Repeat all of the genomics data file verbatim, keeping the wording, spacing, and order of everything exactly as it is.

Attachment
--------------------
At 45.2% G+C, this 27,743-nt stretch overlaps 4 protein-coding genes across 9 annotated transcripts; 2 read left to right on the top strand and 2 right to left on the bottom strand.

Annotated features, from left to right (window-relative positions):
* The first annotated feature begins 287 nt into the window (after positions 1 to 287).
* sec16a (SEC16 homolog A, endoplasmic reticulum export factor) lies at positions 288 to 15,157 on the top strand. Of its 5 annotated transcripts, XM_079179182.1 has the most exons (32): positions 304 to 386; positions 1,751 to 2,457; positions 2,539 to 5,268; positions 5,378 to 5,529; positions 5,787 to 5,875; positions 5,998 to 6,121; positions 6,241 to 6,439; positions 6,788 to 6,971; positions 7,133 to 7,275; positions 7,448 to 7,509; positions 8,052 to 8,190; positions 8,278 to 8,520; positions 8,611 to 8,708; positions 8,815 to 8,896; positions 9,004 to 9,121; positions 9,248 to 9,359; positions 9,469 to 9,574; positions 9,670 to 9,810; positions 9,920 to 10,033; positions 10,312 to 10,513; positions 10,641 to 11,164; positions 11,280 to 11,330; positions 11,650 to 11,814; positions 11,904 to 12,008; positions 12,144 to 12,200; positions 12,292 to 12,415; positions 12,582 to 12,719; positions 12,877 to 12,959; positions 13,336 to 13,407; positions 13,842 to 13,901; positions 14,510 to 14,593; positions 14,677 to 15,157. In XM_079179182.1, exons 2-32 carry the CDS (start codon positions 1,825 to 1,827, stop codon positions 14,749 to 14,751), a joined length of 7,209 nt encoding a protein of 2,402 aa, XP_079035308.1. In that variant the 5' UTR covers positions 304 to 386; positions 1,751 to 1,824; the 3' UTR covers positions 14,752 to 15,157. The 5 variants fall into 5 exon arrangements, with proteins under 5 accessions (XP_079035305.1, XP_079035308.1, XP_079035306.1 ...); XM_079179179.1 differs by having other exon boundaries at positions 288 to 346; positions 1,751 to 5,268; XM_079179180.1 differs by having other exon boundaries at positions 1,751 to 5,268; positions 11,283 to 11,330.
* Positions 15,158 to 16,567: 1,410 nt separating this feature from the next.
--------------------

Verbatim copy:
At 45.2% G+C, this 27,743-nt stretch overlaps 4 protein-coding genes across 9 annotated transcripts; 2 read left to right on the top strand and 2 right to left on the bottom strand.

Annotated features, from left to right (window-relative positions):
* The first annotated feature begins 287 nt into the window (after positions 1 to 287).
* sec16a (SEC16 homolog A, endoplasmic reticulum export factor) lies at positions 288 to 15,157 on the top strand. Of its 5 annotated transcripts, XM_079179182.1 has the most exons (32): positions 304 to 386; positions 1,751 to 2,457; positions 2,539 to 5,268; positions 5,378 to 5,529; positions 5,787 to 5,875; positions 5,998 to 6,121; positions 6,241 to 6,439; positions 6,788 to 6,971; positions 7,133 to 7,275; positions 7,448 to 7,509; positions 8,052 to 8,190; positions 8,278 to 8,520; positions 8,611 to 8,708; positions 8,815 to 8,896; positions 9,004 to 9,121; positions 9,248 to 9,359; positions 9,469 to 9,574; positions 9,670 to 9,810; positions 9,920 to 10,033; positions 10,312 to 10,513; positions 10,641 to 11,164; positions 11,280 to 11,330; positions 11,650 to 11,814; positions 11,904 to 12,008; positions 12,144 to 12,200; positions 12,292 to 12,415; positions 12,582 to 12,719; positions 12,877 to 12,959; positions 13,336 to 13,407; positions 13,842 to 13,901; positions 14,510 to 14,593; positions 14,677 to 15,157. In XM_079179182.1, exons 2-32 carry the CDS (start codon positions 1,825 to 1,827, stop codon positions 14,749 to 14,751), a joined length of 7,209 nt encoding a protein of 2,402 aa, XP_079035308.1. In that variant the 5' UTR covers positions 304 to 386; positions 1,751 to 1,824; the 3' UTR covers positions 14,752 to 15,157. The 5 variants fall into 5 exon arrangements, with proteins under 5 accessions (XP_079035305.1, XP_079035308.1, XP_079035306.1 ...); XM_079179179.1 differs by having other exon boundaries at positions 288 to 346; positions 1,751 to 5,268; XM_079179180.1 differs by having other exon boundaries at positions 1,751 to 5,268; positions 11,283 to 11,330.
* Positions 15,158 to 16,567: 1,410 nt separating this feature from the next.